A little girl who has called Auckland's Starship hospital home for the last five years will finally be able to move home with her parents next month.
Ana-Carolina de Moraes Lobo Bircham, 5, has never been able to play in her own backyard, has never had her own bedroom and has never been tucked into her own bed.
Since she was five months old Ana-Carolina's parents, Peter Bircham and Elane de Moraes Lobo, have spent 20 hours of each day caring for their daughter at the hospital's intensive care unit, often sleeping only every second day.
For years, the couple have been pleading with the health authorities to find a way to let their daughter come home.
"We will finally be able to sit around the dinner table and enjoy a meal together, to watch TV together, to take Ana-Carolina to the beach when we want or even just to the supermarket," de Moraes Lobo told the Herald.
"It's all those little things you take for granted. Honestly, it feels surreal. It's been so so hard these past five years and now we have hope,"
When she was just months old, Ana-Carolina was robbed of her ability to breathe, speak and move due to a neurological disorder called Guillain Barre syndrome.
She has the active and inquiring mind of any school-age child but is almost completely paralysed.
But she continues to fight - communicating by blinking her eyes or with the limited use of her eye-controlled computer, and breathing through a ventilator.
De Moraes Lobo said her daughter had been regaining some movements in the last year.
"She's moving pretty much all her fingers now and she's recovering some of her facial expressions and moving her toes, so it feels like there is hope," de Moraes Lobo told the Herald.
Living in the hospital had put a huge strain on the family.
"Every day people are dying around us, it's a very sad environment to live in. Ana-Carolina gets upset when she can hear or see other children in pain, we have to try hide her from it.
"She wakes up to the sound of the hospital helicopter and ambulance sirens and has no windows to let light in, " de Moraes Lobo said.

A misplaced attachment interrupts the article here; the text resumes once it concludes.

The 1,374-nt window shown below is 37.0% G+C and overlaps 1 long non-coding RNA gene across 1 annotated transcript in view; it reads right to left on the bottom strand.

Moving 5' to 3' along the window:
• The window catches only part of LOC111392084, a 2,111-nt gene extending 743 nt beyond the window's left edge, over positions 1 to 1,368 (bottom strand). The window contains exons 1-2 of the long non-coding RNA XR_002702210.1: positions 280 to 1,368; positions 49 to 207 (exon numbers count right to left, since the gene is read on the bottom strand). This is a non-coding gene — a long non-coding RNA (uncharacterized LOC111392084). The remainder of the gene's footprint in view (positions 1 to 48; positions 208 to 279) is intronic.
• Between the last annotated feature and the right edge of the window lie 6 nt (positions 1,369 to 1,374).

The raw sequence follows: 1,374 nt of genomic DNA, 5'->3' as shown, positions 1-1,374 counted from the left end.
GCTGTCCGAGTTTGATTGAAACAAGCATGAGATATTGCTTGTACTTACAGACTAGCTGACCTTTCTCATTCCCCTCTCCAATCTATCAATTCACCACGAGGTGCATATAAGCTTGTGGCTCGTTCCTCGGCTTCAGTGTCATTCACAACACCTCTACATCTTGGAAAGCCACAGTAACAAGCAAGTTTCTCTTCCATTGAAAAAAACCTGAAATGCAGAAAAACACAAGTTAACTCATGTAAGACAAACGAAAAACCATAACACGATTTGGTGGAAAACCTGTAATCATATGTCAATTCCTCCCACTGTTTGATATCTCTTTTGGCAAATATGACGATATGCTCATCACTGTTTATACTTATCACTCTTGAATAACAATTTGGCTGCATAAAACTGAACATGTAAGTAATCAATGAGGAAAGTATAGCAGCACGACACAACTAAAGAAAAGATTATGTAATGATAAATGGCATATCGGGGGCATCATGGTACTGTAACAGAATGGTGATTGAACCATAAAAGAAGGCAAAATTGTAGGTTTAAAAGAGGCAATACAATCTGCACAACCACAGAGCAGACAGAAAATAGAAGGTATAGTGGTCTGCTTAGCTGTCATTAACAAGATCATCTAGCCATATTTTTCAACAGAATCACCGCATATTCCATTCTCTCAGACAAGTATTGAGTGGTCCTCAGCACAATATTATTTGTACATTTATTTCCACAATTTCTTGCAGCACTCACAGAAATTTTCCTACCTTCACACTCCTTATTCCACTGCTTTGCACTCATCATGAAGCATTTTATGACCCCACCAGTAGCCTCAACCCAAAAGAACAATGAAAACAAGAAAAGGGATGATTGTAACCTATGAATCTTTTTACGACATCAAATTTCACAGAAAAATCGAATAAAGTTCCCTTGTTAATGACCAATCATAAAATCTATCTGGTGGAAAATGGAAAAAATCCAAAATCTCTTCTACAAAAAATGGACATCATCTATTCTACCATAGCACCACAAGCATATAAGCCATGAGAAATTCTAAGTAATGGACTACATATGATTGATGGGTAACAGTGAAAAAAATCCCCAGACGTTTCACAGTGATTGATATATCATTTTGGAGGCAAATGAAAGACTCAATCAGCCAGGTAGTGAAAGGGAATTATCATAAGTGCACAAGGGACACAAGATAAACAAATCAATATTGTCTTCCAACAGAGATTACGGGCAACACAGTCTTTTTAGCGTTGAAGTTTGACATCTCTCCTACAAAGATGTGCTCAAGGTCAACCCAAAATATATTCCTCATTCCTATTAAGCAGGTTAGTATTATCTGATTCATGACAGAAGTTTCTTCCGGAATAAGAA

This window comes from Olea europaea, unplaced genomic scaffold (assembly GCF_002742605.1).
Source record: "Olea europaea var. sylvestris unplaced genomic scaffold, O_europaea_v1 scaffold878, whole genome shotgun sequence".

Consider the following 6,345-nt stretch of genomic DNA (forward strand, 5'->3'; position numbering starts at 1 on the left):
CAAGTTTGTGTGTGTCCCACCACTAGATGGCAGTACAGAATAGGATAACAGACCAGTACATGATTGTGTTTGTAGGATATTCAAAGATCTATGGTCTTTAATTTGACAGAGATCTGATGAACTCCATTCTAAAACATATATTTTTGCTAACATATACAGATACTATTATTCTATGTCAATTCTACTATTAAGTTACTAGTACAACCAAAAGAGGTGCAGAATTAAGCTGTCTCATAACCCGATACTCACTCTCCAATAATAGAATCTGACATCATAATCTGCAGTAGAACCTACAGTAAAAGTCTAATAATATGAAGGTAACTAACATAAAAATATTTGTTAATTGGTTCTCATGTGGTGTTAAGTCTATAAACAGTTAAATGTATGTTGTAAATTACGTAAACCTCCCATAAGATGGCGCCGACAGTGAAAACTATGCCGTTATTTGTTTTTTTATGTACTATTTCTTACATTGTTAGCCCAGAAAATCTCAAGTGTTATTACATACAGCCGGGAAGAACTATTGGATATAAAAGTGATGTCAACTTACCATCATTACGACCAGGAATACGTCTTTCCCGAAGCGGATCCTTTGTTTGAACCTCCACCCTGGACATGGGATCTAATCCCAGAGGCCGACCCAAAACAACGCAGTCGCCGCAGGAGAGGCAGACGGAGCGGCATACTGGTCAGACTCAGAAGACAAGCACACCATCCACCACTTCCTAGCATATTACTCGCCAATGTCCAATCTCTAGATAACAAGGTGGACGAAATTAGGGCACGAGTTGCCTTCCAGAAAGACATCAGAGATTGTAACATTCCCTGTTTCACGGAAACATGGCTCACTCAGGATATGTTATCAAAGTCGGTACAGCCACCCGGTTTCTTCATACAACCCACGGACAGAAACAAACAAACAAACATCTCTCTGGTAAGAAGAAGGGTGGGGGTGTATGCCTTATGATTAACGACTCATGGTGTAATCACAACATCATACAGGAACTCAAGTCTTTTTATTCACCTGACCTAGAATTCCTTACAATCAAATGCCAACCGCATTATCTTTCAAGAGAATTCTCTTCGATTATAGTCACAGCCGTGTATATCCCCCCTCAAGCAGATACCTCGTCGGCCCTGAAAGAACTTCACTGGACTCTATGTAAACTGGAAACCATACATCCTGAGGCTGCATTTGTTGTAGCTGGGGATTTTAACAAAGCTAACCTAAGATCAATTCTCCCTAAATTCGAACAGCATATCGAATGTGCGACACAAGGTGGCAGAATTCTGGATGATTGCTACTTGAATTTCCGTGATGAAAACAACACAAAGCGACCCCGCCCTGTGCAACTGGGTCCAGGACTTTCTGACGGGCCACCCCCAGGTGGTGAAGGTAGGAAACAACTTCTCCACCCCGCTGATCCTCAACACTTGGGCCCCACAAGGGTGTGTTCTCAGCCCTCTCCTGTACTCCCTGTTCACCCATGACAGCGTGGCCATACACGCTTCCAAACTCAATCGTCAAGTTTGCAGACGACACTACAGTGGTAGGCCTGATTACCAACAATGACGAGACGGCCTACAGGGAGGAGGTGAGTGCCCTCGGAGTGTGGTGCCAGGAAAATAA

Though health officials and her parents agreed the best place for Ana-Carolina was at home, it had been almost impossible to make it happen - until now.
National advocacy group CCS Disability Action have stepped up to lend the family a suitable three-bedroom home in Orewa for as long as they need.
Auckland District Health Board have agreed to the arrangement and will provide a care package to support the family in the transition.
Plans are for Ana-Carolina to be discharged from the hospital on May 15, shortly after her sixth birthday.
In the meantime, minor modifications needed to be made to the home to ensure Ana-Carolina's health is maintained.
Her condition means her immunity is weak and the environment she lives in needs to be kept extremely clean to prevent her from getting an infection and falling ill.
The modifications needed included wooden floors to replace the carpet in her bedroom, a heat pump, extra plugs and a fly screen.
Bircham and de Moraes Lobo said the renovations would cost about $15,000. They were also expected to pay rent to CCS Disability Action.
The pair, a former sales and marketing manager and top project manager, stopped work when Ana-Carolina become ill and had been living off their life savings.
They have put their house on the market and taken out multiple loans to
be by Ana-Carolina's bedside .
With no remaining resources to pay the rent and for the minor modifications required they need to raise $50,000 in the next month.
A Givealittle page has been set up to support the family.
A fundraising event has also been planned for this Friday April 12 at Gibbs Farm, Kaipara Harbour which is less than an hour north of Auckland.